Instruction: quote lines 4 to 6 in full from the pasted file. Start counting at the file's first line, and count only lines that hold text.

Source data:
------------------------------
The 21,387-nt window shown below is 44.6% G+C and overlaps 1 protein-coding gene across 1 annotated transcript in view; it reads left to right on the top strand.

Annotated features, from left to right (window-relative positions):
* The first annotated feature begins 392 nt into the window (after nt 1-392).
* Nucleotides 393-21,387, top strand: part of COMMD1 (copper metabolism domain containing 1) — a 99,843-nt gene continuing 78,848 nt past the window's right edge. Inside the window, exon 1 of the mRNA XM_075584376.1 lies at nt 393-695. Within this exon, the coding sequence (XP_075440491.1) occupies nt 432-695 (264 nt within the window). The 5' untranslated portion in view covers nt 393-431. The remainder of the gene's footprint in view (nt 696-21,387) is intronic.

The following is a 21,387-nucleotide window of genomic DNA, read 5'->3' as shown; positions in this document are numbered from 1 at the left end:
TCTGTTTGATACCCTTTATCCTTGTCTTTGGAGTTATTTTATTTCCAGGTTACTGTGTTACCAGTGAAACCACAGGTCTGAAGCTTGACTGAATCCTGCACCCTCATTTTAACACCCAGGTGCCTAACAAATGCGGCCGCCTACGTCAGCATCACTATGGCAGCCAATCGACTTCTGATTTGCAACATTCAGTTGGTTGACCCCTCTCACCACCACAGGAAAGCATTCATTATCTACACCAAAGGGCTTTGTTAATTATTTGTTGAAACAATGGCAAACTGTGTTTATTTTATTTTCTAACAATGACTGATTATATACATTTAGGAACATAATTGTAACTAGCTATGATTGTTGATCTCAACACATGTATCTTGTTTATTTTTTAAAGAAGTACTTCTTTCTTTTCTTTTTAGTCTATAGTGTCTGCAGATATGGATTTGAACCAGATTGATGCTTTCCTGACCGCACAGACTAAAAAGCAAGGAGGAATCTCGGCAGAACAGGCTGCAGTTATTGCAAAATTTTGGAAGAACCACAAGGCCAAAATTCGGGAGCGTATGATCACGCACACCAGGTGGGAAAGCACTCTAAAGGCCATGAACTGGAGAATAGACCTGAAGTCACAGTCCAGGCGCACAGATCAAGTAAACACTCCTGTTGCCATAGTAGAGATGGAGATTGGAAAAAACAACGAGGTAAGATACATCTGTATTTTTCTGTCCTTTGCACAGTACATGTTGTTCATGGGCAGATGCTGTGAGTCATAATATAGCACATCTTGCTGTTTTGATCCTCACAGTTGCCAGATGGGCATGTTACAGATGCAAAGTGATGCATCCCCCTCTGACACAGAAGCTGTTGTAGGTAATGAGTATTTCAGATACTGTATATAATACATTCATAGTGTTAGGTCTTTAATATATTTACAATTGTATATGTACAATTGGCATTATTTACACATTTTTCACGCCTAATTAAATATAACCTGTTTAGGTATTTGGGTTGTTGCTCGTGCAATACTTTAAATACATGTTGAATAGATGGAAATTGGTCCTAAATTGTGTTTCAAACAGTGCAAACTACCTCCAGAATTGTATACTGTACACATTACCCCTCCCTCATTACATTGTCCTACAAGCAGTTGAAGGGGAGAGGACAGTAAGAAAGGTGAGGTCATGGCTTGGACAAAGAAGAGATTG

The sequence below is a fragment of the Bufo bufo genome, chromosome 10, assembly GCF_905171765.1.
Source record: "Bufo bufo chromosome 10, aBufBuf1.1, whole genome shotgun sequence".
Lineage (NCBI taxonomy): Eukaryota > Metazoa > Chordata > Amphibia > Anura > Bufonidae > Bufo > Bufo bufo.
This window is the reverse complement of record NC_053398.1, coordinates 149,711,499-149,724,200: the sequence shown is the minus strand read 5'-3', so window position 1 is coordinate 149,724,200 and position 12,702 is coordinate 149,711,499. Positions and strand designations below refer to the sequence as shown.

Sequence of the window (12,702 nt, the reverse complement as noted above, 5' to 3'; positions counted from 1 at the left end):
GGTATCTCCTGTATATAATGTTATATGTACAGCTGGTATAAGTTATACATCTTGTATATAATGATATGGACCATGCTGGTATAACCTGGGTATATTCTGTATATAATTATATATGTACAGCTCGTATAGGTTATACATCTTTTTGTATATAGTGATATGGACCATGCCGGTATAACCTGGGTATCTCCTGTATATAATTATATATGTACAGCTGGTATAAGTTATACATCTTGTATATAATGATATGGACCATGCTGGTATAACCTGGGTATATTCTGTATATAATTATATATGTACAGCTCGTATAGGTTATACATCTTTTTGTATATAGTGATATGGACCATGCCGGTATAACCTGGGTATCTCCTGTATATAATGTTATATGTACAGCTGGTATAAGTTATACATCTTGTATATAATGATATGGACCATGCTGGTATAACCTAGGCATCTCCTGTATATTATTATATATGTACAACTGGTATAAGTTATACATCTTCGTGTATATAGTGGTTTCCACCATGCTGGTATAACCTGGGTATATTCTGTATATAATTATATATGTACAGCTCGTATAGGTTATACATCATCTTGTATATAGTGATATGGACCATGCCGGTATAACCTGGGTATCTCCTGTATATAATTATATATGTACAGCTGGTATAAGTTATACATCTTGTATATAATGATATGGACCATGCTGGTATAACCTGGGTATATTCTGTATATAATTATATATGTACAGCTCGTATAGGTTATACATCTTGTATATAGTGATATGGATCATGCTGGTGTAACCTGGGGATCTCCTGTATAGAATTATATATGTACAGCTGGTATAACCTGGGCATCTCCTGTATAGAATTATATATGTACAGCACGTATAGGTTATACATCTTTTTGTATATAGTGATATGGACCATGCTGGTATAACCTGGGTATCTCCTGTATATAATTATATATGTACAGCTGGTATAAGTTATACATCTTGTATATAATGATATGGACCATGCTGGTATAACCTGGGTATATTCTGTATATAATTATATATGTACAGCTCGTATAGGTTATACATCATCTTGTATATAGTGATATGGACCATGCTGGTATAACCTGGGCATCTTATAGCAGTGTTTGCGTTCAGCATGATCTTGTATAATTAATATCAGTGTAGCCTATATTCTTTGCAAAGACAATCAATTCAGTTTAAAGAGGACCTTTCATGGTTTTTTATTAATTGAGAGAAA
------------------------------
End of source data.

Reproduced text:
* Nucleotides 393-21,387, top strand: part of COMMD1 (copper metabolism domain containing 1) — a 99,843-nt gene continuing 78,848 nt past the window's right edge. Inside the window, exon 1 of the mRNA XM_075584376.1 lies at nt 393-695. Within this exon, the coding sequence (XP_075440491.1) occupies nt 432-695 (264 nt within the window). The 5' untranslated portion in view covers nt 393-431. The remainder of the gene's footprint in view (nt 696-21,387) is intronic.

The following is a 21,387-nucleotide window of genomic DNA, read 5'->3' as shown; positions in this document are numbered from 1 at the left end:
TCTGTTTGATACCCTTTATCCTTGTCTTTGGAGTTATTTTATTTCCAGGTTACTGTGTTACCAGTGAAACCACAGGTCTGAAGCTTGACTGAATCCTGCACCCTCATTTTAACACCCAGGTGCCTAACAAATGCGGCCGCCTACGTCAGCATCACTATGGCAGCCAATCGACTTCTGATTTGCAACATTCAGTTGGTTGACCCCTCTCACCACCACAGGAAAGCATTCATTATCTACACCAAAGGGCTTTGTTAATTATTTGTTGAAACAATGGCAAACTGTGTTTATTTTATTTTCTAACAATGACTGATTATATACATTTAGGAACATAATTGTAACTAGCTATGATTGTTGATCTCAACACATGTATCTTGTTTATTTTTTAAAGAAGTACTTCTTTCTTTTCTTTTTAGTCTATAGTGTCTGCAGATATGGATTTGAACCAGATTGATGCTTTCCTGACCGCACAGACTAAAAAGCAAGGAGGAATCTCGGCAGAACAGGCTGCAGTTATTGCAAAATTTTGGAAGAACCACAAGGCCAAAATTCGGGAGCGTATGATCACGCACACCAGGTGGGAAAGCACTCTAAAGGCCATGAACTGGAGAATAGACCTGAAGTCACAGTCCAGGCGCACAGATCAAGTAAACACTCCTGTTGCCATAGTAGAGATGGAGATTGGAAAAAACAACGAGGTAAGATACATCTGTATTTTTCTGTCCTTTGCACAGTACATGTTGTTCATGGGCAGATGCTGTGAGTCATAATATAGCACATCTTGCTGTTTTGATCCTCACAGTTGCCAGATGGGCATGTTACAGATGCAAAGTGATGCATCCCCCTCTGACACAGAAGCTGTTGTAGGTAATGAGTATTTCAGATACTGTATATAATACATTCATAGTGTTAGGTCTTTAATATATTTACAATTGTATATGTACAATTGGCATTATTTACACATTTTTCACGCCTAATTAAATATAACCTGTTTAGGTATTTGGGTTGTTGCTCGTGCAATACTTTAAATACATGTTGAATAGATGGAAATTGGTCCTAAATTGTGTTTCAAACAGTGCAAACTACCTCCAGAATTGTATACTGTACACATTACCCCTCCCTCATTACATTGTCCTACAAGCAGTTGAAGGGGAGAGGACAGTAAGAAAGGTGAGGTCATGGCTTGGACAAAGAAGAGATTG